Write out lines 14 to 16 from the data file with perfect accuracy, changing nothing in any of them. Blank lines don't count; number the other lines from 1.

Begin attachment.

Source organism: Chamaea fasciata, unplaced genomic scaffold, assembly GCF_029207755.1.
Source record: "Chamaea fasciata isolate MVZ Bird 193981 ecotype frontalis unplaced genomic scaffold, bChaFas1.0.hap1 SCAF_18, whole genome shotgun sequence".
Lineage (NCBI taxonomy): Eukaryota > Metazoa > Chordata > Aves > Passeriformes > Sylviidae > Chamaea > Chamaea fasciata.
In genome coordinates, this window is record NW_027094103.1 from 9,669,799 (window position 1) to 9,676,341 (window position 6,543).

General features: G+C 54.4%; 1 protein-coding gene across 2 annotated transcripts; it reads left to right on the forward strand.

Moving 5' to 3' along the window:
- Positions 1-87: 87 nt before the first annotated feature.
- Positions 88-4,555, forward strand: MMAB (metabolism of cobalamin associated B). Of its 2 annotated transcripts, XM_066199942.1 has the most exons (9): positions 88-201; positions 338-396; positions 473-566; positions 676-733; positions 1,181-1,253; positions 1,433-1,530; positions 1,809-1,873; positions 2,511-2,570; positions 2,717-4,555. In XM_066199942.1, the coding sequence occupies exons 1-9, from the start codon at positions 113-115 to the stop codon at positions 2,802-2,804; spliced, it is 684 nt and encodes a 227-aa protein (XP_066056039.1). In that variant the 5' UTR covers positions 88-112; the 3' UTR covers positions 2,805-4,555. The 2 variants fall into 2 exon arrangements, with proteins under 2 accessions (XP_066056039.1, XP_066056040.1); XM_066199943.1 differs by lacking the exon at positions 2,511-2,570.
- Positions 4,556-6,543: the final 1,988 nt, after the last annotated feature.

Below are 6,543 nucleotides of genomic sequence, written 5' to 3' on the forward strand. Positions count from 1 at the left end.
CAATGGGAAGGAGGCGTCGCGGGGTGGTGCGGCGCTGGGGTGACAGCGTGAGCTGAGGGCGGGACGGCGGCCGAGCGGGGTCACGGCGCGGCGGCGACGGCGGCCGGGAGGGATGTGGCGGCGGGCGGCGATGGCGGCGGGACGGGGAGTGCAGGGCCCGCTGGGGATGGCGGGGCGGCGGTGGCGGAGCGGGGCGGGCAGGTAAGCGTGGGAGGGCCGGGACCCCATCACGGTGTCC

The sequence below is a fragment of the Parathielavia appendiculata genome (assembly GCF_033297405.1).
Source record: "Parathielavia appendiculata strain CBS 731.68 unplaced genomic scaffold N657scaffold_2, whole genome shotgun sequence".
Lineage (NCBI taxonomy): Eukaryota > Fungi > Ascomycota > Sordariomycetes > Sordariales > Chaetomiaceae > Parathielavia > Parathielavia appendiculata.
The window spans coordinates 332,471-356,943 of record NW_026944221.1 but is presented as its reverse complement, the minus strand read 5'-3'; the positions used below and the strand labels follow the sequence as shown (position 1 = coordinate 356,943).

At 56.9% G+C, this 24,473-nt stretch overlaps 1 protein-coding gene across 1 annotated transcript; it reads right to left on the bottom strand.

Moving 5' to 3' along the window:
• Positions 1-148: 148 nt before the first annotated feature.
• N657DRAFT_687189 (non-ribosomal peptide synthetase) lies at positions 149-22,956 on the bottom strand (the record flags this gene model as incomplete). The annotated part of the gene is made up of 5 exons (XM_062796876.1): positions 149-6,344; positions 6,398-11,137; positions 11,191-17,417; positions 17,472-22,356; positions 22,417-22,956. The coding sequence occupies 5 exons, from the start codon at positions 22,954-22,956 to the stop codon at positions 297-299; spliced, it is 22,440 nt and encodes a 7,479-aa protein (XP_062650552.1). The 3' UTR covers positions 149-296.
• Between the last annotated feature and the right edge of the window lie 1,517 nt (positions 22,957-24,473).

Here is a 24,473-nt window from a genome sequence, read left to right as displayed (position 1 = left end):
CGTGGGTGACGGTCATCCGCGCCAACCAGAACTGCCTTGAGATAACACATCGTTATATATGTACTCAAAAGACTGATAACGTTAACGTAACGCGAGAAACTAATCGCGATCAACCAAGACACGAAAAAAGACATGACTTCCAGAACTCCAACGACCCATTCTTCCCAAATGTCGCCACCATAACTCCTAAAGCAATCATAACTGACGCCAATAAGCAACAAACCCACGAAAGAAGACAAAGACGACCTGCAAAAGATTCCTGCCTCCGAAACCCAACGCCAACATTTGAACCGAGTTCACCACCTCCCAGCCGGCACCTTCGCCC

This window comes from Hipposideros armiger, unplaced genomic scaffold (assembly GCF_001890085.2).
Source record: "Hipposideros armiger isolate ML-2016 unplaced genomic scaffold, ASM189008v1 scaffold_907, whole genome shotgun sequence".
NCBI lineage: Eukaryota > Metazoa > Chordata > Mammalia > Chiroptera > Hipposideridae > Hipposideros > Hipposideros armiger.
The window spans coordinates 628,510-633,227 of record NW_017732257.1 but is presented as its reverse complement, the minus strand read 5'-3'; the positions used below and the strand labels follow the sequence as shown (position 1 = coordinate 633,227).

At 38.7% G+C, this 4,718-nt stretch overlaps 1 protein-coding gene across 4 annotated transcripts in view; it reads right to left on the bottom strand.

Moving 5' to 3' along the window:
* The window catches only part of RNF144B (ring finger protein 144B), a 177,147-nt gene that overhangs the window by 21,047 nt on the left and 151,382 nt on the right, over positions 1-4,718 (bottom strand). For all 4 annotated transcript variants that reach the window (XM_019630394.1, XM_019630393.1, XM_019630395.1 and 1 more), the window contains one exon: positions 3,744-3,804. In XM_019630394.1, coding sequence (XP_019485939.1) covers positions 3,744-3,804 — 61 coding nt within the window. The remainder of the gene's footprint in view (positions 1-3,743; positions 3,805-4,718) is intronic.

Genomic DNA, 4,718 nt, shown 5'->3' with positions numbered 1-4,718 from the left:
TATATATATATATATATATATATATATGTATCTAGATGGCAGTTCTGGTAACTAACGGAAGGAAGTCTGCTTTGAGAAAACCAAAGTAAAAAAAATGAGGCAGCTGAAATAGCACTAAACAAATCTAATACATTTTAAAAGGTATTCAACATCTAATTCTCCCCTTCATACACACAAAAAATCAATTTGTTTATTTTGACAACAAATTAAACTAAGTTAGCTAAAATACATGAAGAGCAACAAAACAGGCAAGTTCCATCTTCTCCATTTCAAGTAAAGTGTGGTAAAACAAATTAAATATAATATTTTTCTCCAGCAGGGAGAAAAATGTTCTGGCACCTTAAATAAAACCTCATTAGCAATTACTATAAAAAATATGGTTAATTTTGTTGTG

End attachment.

Lineage (NCBI taxonomy): Eukaryota > Fungi > Ascomycota > Sordariomycetes > Sordariales > Chaetomiaceae > Parathielavia > Parathielavia appendiculata.
The window spans coordinates 332,471-356,943 of record NW_026944221.1 but is presented as its reverse complement, the minus strand read 5'-3'; the positions used below and the strand labels follow the sequence as shown (position 1 = coordinate 356,943).

At 56.9% G+C, this 24,473-nt stretch overlaps 1 protein-coding gene across 1 annotated transcript; it reads right to left on the bottom strand.